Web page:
“Papa is dead” the Android said in robotic voice not unlike a human but nonetheless inhuman. It isn’t significant enough to warrant much more time discussing it, but suffice it to say there was something slightly artificial about the way it spoke. It also neglected to fully pronounce its t’s and r’s and that bugged the shit out of the police interviewer.
“Can I get you a glass of wortur officur?” asked the Android politely and robotically.
The officer shook his head and squirmed awkwardly in his chair. He also hated how the robot was dressed.
It began with deep brown cowboy boots, and tucked into them were a pair of gently ripped, blue jeans. It wore no shirt.
The other policemen in the room preferred to hide from uncomfortable sexual urges by staring at the shattered corpse in the centre of the room. It was its master and creator, Professor William Kepel, who lay there; a wacky and isolated robotics genius, and it was this very solitude that made the android the prime suspect in the murder enquiry.
With subtle persuasion the interviewer leaned forward and enquired: “Who killed Papa?”
Without hesitation it answered: “I did.”
Having solved the case the officer spat triumphantly on the floor.
“Tell me why!”
And so, innocently the topless bot-slave explained its motive:
The Professor was not permitted to have any children as women found him peculiar. He was unable to make friends for similar reasons. As such, he was a tremendously lonely man and chose to build a robot that he could develop into his metallic protégé.
Generously he taught the robot the wonders of mathematics and the sciences; art and literature too. But thinking only of himself, he corrupted the robot’s concept of justice!
Being a prized possession the Android was instructed to fight anyone who dared try to kidnap or injure it…….and this was Kepel’s undoing.
One evening, during their regular chess game, the professor, tired of humiliation and envious of its powerful mind tossed the board into the air and announced with fury: “I’ll kill you..you…..fucking robot!”
Assuming it was following instructions perfectly, the Android picked up Kepel by his throat and snapped his neck in several places.
The state provided, defence lawyer was crooked, in league with the prosecution and also hated Androids. As such the Android chose to decline his services. It chose instead to call each and every law firm in the hope that one would be willing to represent him free of charge. They would laugh at him, swear at him; one sick bastard talked for five minutes about how the Android was going to be found guilty and then crushed into tiny pieces and recycled.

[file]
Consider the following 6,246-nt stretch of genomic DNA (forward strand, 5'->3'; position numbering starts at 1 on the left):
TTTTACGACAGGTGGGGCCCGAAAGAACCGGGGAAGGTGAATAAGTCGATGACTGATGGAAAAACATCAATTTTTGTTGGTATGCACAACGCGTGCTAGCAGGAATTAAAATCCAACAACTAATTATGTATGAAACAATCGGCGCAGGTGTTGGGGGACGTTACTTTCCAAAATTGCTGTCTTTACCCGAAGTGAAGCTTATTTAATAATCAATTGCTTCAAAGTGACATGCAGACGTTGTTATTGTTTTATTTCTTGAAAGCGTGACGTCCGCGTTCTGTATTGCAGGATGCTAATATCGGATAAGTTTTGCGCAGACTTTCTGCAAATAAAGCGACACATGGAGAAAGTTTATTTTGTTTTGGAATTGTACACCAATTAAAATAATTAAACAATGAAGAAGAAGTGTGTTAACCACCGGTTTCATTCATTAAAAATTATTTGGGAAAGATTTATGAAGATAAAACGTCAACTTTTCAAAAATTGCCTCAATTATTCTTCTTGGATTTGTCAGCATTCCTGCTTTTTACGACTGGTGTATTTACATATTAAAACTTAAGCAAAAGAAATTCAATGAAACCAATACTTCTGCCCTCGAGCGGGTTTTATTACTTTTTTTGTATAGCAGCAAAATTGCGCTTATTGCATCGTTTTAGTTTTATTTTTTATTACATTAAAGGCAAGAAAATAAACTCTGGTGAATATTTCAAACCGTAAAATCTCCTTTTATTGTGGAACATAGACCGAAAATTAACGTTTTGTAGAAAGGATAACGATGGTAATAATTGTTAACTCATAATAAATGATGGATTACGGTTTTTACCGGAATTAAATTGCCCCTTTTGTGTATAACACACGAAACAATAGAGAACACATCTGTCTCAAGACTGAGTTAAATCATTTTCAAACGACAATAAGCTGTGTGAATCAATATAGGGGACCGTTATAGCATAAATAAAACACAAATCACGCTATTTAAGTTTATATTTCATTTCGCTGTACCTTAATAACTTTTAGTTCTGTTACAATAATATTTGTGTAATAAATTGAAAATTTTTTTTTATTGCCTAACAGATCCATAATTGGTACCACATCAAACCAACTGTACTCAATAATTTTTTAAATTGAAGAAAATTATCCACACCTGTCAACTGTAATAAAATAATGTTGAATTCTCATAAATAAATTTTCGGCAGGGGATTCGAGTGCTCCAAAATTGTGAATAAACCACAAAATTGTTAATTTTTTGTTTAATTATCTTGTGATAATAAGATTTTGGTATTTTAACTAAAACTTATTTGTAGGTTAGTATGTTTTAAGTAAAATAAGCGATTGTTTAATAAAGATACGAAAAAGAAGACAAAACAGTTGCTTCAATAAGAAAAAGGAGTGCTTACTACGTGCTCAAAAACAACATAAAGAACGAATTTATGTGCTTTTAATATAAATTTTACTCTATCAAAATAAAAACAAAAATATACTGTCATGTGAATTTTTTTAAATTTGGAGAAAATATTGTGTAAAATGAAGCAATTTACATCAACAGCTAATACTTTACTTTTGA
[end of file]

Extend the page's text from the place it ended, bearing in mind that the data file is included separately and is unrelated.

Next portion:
In short it was abandoned and had almost exhausted all firms until it called one particular number: this number led it to none other than the abominable fools at Emotional Lawyers Incorporated.
The phone rang and rang in their office. They were incompetent; massively incompetent, and all knew it. So much so that they never had any clients and they presumed that the ringing sound in the background must be coming from the office next door. Sally was just about to fling open the window and scream some pointless tirade interspersed with dribbling, tears and maybe a nosebleed when she finally realised that the phone was actually ringing in their office.
She sprinted across the room and grasped the phone as best she could with her malnourished fingers.
“Oh my god, hello?” she blurted.
The Android introduced himself. Kepel Junior, he said was his name. Of course Sally had heard of him; he was all over the news, and when Kepel Junior asked if she would represent him she began sobbing with joy. This was cut short for a moment when he asked her to represent him for free, but just then, her otherwise worthless brain struck upon an idea. She could use the fame of representing the Android to gain more clients.